PROJECT | Natural Frequencies

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The following is taken from an article written by Laura Sydell for KQED

When the bells of Sather Tower on the UC Berkeley campus ring out on the evening of Tuesday, Feb. 3 [2015], the sound will amplify the low rumble of the earth that most of us in the Bay Area prefer to forget. In a project called “Natural Frequencies,” conceived by composer Edmund Campion, artist and roboticist Ken Goldberg and artist Greg Niemeyer—all UC Berkeley faculty—the bells are programmed to play a score composed in real time by the seismic shifts taking place along the Hayward Fault, directly below the Campanile. Accompanying the bells is a light show, also programmed to respond to the fault’s movements. Seismologists predict the Hayward Fault as the source of a major temblor within the next three decades. If an earthquake were to happen during Tuesday's performance, Campion says it would be more than apparent in the sound of the bells and fluctuation of the lights.

For “Natural Frequencies,” Campion, with Jeff Lubow at the Center for New Music and Audio Technologies, created a computer program that tells the bells what to play based on the earth’s movements. The program, says Campion, isn’t “reading a score. It’s generating a score.” Greg Neimeyer, who designed the project's lighting, has also experimented with the intersection of data and live events; his previous work includes a piece in the 2013 Venice Biennale that translated data from the rising tides threatening the Maldive Islands into a sound and visual composition. Campion also got help from Perin Meyer of Berkeley's Meyer Sound—the audio firm whose Constellation system, in place locally at Zellerbach Hall and SoundBox, examines audio data and accordingly makes acoustic adjustments. The seismic data at the core of “Natural Frequencies” is supplied by UC Berkeley’s Seismological Laboratory, which has sensors directly below Sather Tower. In many ways, “Natural Frequencies” taps into a current obsession of the digital age: data visualization. All around the world, as more data is collected by the internet, visualization tools bring it to life. Niemeyer points out that much of the world's data is used to look back on that which has already happened, but “Natural Frequencies” sees data in “real time,” and that can be exciting or frightening. “It’s a live stream," he says, "so we don’t know what is going to happen.”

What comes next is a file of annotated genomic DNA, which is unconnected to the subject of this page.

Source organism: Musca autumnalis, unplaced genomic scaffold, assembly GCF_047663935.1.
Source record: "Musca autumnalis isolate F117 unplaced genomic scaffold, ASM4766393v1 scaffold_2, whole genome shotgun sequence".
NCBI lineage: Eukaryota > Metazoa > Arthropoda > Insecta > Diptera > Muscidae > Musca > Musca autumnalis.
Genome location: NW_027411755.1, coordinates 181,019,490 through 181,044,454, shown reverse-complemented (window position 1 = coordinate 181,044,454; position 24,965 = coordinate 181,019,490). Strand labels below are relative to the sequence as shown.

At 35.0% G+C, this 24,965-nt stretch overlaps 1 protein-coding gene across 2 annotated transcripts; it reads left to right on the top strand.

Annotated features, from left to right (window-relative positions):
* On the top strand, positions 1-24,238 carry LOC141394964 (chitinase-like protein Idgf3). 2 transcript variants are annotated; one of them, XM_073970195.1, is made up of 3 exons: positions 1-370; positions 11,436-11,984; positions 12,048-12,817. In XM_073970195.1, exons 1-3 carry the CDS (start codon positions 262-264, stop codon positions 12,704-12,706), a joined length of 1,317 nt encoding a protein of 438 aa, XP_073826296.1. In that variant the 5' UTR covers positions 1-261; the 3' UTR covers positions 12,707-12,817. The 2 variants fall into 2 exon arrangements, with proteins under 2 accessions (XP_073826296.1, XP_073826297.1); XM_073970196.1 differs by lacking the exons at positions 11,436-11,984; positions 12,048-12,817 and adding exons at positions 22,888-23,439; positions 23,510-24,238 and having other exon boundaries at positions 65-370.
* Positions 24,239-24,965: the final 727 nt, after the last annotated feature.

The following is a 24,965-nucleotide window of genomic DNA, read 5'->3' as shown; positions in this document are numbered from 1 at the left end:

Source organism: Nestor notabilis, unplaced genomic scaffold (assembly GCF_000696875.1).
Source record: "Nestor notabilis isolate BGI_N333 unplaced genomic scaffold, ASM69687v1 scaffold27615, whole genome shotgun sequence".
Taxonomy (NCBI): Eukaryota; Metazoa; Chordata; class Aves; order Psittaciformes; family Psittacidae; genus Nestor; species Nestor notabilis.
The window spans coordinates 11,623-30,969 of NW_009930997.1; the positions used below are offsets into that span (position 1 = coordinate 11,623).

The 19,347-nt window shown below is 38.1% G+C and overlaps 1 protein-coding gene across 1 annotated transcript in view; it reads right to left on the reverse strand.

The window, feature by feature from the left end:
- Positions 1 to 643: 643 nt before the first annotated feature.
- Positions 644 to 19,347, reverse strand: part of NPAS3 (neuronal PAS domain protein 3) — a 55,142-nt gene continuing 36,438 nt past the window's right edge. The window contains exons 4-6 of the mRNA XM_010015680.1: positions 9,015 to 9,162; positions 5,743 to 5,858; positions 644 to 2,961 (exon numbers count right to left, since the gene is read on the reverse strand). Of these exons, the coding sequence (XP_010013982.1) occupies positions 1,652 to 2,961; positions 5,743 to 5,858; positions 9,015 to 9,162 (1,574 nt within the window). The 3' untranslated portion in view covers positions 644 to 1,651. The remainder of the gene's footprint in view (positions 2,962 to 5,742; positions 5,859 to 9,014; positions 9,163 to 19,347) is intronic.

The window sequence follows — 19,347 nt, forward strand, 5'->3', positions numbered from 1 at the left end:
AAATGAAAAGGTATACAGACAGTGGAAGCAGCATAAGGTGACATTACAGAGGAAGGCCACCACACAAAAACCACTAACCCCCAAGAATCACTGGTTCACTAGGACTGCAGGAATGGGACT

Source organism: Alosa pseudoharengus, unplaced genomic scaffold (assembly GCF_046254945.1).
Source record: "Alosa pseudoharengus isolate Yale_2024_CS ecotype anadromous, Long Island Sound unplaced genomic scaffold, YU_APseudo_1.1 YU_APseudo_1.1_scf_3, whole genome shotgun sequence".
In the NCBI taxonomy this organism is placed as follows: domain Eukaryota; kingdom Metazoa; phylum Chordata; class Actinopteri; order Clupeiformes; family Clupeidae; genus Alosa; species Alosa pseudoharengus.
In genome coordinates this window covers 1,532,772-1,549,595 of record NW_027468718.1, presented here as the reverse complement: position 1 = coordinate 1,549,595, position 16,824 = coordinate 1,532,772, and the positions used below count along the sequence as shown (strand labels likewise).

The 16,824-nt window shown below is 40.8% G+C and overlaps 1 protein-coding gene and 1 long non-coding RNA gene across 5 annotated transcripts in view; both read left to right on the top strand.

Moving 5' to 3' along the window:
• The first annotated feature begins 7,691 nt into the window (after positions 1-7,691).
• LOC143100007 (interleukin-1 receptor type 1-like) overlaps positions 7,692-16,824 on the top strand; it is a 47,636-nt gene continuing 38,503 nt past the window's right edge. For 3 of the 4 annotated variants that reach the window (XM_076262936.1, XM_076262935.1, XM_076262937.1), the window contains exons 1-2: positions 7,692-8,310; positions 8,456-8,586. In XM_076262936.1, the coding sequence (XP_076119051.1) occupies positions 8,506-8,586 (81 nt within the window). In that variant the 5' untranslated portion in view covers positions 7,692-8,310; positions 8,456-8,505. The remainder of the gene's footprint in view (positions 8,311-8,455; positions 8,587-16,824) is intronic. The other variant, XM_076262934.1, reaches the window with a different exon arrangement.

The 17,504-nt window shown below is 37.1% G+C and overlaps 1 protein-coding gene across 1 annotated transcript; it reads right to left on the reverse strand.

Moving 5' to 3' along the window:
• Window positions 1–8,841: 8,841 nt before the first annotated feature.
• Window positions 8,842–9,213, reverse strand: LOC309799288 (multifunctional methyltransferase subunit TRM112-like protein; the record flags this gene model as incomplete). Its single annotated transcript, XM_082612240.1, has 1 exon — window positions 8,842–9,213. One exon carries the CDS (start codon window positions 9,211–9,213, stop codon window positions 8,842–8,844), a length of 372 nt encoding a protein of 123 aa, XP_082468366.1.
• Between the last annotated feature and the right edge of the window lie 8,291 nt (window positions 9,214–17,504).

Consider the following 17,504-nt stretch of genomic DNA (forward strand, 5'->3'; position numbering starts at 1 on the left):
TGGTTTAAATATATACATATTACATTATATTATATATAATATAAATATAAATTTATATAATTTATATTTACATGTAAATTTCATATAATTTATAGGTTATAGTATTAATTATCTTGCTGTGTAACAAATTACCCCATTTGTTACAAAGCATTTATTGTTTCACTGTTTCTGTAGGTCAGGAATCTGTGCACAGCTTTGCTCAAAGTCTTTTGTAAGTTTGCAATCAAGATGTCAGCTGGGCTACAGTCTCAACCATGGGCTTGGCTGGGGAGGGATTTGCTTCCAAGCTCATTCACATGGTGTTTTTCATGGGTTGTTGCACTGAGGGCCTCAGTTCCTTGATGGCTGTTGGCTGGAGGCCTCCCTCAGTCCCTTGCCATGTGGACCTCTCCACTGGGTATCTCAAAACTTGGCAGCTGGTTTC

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Natural Frequencies
(film documentation: Ken Goldberg, Greg Niemeyer, and others)

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Video of max/msp patch with seismic data from the sensor into dmx lighting control on face of UC Berkeley Campanile.

Natural Frequencies Images (click image to expand)

The excellent Natural Frequencies poster designed by Ken Goldberg and Greg Niemeyer

Expert and safe scaffolding provided by Meyer Sound, Berkeley

Greg Niemeyer with student helper

Jeff Lubow (CNMAT Systems Sesigner) who did the Max/MSP software that grabbed the seismic data from the campus sensor.

Jeff Davis (UC BerkeleyCarillonist), and Jeff Lubow (CNMAT Systems Designer) in the UC Berkeley Campanile bell tower..

Meyer Sound installing the loudspeakers in the UC Berkeley Campanile bell tower.

The fabulous Meyer speakers capable of long-throw and coverage from 1/4 mile below the area of the Campanile.

The fabulous Meyer speakers capable of long-throw and coverage from 1/4 mile below the area of the Campanile.

The hand of Jeff Lubow (CNMAT Systems Designer) at his Max/MSP patch.

A great shot of the UC Berkeley Campanile and the sensor driven lights of Greg Niemeyer. Well over 1000 people attended!!!

The production team including Greg Niemeyer, Ken Goldberg, Edmund Campion, Jacqueline Campion, Maya Quinn Campion, and Perrin Meyer.

Documents (click to download)


Natural Frequencies info

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